Jury awards Calif. police widow $3.6M for failed bulletproof vest
The Associated Press
A jury has awarded $3.6 million in damages to the widow of a rookie police officer who was shot and killed while wearing a bulletproof vest.
The jury found that Second Chance Body Armor Inc., the maker of the vest, and Toyobo Co. Ltd., the Japanese company that supplied the vest's synthetic fibers, were liable for Tony Zeppetella's death because they failed to warn users the vests could deteriorate over time.
The vest was marketed as bullet-resistant.
Zeppetella, 27, died in June 2003 when he was shot 13 times after pulling Adrian Camacho over for a routine traffic stop in Oceanside, Calif. Thirty-four rounds were exchanged before Camacho, a Mexican citizen who was in the U.S. illegally, fled in Zeppetella's squad car.
Camacho was sentenced to death in February for the killing.
Widow Jamie Zeppetella sued the vest's makers in November 2003. She claimed her husband would have survived if the body armor had performed as advertised.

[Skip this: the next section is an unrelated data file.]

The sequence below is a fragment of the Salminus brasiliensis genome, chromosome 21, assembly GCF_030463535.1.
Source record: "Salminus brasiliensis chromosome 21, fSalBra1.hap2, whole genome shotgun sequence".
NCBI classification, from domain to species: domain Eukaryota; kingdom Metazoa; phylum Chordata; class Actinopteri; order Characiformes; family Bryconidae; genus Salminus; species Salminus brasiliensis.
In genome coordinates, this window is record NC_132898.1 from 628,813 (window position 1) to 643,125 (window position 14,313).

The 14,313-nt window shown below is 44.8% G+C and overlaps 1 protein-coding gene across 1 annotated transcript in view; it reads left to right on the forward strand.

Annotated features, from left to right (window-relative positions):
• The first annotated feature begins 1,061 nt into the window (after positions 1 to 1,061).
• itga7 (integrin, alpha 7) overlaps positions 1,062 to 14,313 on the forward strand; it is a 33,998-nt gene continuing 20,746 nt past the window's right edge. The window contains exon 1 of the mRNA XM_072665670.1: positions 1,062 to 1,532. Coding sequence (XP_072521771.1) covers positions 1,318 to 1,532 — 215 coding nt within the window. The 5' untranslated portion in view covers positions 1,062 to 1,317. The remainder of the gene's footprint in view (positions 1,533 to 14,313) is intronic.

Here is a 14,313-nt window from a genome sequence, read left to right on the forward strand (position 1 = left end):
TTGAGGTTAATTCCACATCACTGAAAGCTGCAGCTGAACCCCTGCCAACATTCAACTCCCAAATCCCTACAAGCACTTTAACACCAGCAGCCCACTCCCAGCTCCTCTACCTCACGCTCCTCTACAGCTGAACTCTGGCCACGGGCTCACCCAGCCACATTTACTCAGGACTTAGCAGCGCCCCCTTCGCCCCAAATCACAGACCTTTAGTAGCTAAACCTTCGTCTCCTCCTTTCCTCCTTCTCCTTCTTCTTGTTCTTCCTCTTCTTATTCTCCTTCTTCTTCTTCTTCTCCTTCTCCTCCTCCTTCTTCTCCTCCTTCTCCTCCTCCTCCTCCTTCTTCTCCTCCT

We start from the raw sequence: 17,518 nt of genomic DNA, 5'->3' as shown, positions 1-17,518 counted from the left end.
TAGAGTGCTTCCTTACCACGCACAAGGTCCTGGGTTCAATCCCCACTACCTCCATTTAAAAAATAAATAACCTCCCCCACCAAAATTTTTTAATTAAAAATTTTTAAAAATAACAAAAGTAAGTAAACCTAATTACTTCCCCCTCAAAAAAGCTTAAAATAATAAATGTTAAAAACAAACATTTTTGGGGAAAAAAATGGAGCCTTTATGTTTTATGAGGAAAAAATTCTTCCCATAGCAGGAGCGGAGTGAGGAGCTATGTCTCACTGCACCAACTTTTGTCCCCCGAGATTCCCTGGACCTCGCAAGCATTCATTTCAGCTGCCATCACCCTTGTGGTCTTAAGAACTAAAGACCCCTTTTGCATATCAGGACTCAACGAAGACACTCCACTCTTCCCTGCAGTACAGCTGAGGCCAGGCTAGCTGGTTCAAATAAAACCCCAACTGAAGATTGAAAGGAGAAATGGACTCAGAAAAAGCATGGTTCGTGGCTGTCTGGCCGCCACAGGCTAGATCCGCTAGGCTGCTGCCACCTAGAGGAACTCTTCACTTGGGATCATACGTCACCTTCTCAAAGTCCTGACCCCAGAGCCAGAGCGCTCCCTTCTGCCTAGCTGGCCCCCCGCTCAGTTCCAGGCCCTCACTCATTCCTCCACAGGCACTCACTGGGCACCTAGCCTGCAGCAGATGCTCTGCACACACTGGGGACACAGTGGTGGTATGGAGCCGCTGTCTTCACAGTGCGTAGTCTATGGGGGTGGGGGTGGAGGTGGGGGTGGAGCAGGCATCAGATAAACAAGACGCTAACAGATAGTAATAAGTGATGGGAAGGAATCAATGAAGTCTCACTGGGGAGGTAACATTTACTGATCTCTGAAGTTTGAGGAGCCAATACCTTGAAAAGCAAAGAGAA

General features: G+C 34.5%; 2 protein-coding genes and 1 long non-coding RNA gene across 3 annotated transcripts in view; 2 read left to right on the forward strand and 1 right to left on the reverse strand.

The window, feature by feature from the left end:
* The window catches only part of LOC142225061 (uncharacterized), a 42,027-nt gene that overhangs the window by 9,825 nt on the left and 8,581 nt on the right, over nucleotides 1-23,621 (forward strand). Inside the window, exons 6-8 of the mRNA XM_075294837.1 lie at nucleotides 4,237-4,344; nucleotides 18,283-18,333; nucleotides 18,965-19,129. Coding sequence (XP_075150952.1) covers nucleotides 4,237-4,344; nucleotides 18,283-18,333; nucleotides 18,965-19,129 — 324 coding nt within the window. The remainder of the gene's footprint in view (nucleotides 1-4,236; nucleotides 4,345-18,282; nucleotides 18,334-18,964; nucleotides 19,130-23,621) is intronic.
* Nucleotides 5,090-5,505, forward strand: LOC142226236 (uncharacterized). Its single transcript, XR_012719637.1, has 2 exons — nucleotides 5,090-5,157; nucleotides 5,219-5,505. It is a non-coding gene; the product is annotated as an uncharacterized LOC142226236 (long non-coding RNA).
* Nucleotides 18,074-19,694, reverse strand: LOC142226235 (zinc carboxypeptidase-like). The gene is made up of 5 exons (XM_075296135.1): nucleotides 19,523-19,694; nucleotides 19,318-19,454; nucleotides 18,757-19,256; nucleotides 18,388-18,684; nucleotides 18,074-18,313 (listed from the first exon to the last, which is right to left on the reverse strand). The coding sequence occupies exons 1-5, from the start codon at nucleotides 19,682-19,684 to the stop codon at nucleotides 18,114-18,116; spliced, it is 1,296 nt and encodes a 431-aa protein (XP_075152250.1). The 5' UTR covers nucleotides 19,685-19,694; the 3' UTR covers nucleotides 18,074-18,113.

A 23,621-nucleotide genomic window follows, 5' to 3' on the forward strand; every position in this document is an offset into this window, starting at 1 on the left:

More than a dozen lawsuits were filed by state and federal agencies against Michigan-based Second Chance Body Armor, which recalled some vests in 2003 after questions arose about the durability of their Zylon fiber cores.
A two-year study by the U.S. Department of Justice concluded in 2005 that Zylon, the synthetic material used in the vests, could be penetrated by bullets.
The company, once the nation's top producer of soft, concealable body armor for police, filed for bankruptcy protection in 2004.
Toyobo, Zylon's Japanese producer, has acknowledged the fiber may lose up to 20 percent of its strength within two years.
Last year, the company agreed to pay $29 million to settle a class-action suit by police officers and departments across the country that used the Second Chance vests.
Zeppetella's family received a $165,000 settlement in 2005 from the Oakland, Calif., firm that sold the vest. The company, Professional Police Supply, Inc., did not acknowledge wrongdoing in the settlement.